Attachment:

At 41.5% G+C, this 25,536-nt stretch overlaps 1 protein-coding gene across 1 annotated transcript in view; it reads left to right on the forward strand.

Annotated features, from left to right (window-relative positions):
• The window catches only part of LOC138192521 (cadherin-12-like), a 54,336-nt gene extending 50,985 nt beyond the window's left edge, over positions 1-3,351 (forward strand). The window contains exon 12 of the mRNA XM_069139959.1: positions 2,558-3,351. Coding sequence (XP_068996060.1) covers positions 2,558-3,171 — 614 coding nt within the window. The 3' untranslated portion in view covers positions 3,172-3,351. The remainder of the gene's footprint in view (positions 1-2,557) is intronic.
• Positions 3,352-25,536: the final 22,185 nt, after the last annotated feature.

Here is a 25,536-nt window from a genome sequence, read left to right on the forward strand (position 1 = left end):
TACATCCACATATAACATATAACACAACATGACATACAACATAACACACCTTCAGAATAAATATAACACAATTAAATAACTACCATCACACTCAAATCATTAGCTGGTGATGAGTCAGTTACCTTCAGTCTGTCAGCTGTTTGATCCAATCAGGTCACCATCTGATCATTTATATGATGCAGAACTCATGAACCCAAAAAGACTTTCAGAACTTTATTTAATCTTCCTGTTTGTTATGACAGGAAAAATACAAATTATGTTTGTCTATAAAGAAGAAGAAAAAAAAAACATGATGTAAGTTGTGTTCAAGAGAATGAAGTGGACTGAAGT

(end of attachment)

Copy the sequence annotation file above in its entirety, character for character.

At 41.5% G+C, this 25,536-nt stretch overlaps 1 protein-coding gene across 1 annotated transcript in view; it reads left to right on the forward strand.

Annotated features, from left to right (window-relative positions):
• The window catches only part of LOC138192521 (cadherin-12-like), a 54,336-nt gene extending 50,985 nt beyond the window's left edge, over positions 1-3,351 (forward strand). The window contains exon 12 of the mRNA XM_069139959.1: positions 2,558-3,351. Coding sequence (XP_068996060.1) covers positions 2,558-3,171 — 614 coding nt within the window. The 3' untranslated portion in view covers positions 3,172-3,351. The remainder of the gene's footprint in view (positions 1-2,557) is intronic.
• Positions 3,352-25,536: the final 22,185 nt, after the last annotated feature.

Here is a 25,536-nt window from a genome sequence, read left to right on the forward strand (position 1 = left end):
TACATCCACATATAACATATAACACAACATGACATACAACATAACACACCTTCAGAATAAATATAACACAATTAAATAACTACCATCACACTCAAATCATTAGCTGGTGATGAGTCAGTTACCTTCAGTCTGTCAGCTGTTTGATCCAATCAGGTCACCATCTGATCATTTATATGATGCAGAACTCATGAACCCAAAAAGACTTTCAGAACTTTATTTAATCTTCCTGTTTGTTATGACAGGAAAAATACAAATTATGTTTGTCTATAAAGAAGAAGAAAAAAAAAACATGATGTAAGTTGTGTTCAAGAGAATGAAGTGGACTGAAGT